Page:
I was asked to move to the Hursley development laboratory as the performance manager for OS/2 Presentation Manager. The development of Presentation Manager involved three sites: Hursley, UK; Boca Raton, FL; Redmond, WA; and an eight hour time difference! Eventually, the development of Presentation Manager was tranferred from Hursley to Boca Raton. I was reassigned and found myself managing five different software development functions - Performance, Usability, Functional Verification, Release Management and the Change Team - for a networking product. The product, however, was cancelled just prior to launch!

Again, a restructuring in development led to a new challenge. This time it was to integrate the performance groups into one department with responsibility for the performance of all Hursley's products. CICS and MQSeries on multiple platforms accounted for the majority of the effort with Call Path just over the horizon. After a couple of years, the department grew to 30 people - too many for one manager - and so was reorganized, presenting me with the opportunity to move on to something completely different.

The manager of the Communications and External Programmes department retired and I was appointed to succeed him. The group was responsible for providing managers and employees with all manner of information, generated within the lab or sent from corporate headquarters for onward dissemination. We produced "Developments", an in-house newspaper, twice a month and managed a series of community programmes. These included donations of PC's to schools and charities, PC education classes for adults and children with physical disabilities, public relations activities, etc.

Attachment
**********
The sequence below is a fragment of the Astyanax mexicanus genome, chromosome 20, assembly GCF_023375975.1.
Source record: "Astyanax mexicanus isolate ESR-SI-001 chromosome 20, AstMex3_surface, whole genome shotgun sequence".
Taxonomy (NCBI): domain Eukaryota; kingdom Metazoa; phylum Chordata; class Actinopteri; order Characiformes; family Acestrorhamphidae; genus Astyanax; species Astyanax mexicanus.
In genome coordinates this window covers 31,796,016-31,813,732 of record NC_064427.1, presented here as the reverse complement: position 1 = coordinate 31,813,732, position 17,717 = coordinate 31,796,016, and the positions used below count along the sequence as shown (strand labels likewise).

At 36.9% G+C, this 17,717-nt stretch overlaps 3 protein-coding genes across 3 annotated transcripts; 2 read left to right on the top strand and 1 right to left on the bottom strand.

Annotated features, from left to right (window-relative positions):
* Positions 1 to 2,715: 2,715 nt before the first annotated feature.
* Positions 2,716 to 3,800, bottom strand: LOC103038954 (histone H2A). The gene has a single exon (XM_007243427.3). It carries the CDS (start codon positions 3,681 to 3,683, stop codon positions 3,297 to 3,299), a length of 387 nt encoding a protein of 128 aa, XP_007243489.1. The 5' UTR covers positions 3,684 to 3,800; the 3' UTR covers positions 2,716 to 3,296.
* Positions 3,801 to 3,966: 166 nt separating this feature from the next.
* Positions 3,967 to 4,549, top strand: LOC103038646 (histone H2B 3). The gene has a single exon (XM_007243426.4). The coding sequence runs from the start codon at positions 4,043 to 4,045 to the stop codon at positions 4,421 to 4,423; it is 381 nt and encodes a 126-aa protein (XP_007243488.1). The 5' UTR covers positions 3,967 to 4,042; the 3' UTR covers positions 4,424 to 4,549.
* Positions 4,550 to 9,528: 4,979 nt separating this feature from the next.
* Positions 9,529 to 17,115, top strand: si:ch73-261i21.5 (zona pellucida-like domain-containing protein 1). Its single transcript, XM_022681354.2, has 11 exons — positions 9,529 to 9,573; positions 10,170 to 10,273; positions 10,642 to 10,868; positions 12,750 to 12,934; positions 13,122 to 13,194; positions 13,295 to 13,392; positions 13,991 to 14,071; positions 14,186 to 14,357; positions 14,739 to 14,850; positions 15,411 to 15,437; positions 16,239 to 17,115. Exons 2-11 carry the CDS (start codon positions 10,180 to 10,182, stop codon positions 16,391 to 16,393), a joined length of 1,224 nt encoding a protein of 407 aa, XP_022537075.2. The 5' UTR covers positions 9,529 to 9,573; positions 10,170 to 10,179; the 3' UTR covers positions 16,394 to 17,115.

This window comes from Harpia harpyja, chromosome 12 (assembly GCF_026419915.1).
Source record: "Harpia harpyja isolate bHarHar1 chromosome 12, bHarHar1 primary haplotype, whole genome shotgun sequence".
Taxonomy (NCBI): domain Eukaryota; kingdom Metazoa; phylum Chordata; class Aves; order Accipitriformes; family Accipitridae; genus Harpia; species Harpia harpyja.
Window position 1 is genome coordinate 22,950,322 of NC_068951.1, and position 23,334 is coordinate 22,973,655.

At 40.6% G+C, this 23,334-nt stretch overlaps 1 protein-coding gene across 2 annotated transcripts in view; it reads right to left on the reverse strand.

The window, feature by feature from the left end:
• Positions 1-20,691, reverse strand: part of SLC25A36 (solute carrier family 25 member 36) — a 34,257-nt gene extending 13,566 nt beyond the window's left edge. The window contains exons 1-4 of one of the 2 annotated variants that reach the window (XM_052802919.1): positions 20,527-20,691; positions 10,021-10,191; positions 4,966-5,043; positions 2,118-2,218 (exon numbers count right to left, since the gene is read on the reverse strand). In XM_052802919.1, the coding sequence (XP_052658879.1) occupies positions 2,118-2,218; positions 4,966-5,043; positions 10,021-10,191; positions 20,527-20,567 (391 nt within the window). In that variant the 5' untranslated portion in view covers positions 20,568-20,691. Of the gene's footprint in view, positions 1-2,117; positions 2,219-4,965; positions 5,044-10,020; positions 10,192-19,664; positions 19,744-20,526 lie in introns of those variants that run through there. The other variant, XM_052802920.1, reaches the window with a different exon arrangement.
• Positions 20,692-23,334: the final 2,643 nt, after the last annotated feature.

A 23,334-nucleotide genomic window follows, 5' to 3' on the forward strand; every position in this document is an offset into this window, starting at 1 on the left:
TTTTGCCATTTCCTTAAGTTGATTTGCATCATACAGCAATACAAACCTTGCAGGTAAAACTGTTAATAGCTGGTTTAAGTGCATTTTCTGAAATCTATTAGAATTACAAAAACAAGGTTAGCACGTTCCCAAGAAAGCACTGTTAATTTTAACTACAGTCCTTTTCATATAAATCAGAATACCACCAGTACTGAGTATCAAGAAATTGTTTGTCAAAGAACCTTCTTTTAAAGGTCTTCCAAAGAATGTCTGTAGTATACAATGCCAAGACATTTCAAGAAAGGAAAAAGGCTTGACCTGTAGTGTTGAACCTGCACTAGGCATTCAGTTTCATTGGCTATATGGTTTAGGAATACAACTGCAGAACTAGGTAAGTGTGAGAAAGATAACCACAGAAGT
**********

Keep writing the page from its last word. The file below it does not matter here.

In 1994, a further round of "downsizing" eliminated the Communications and External Programmes Manager position and I was given the opportunity to retire early and start a second career.

It was early in 1996, whilst on vacation in Florida, that I was offered the opportunity to join a new company, Level 8 Systems, Inc., as the operations support director. The company was setting-up as an IBM Business Partner and an added value reseller of IBM MQSeries. They were also developing a bridge from IBM MQSeries to Microsoft MSMQ. Over time, the emphasis shifted from IBM to Microsoft and then from Messaging to Application Integration. My role diminished to the point were I was given the opportunity to seek employment elsewhere.

I applied for, and was sucessful in obtaining, a position with Aether Systems, Inc. as engineering administrative services director, based in Boca Raton. The 2001 operating plan, however, eliminated that position and my employment was terminated.

Between 2001 and 2010 I worked for H&R Block, Inc. and retired in October 2010.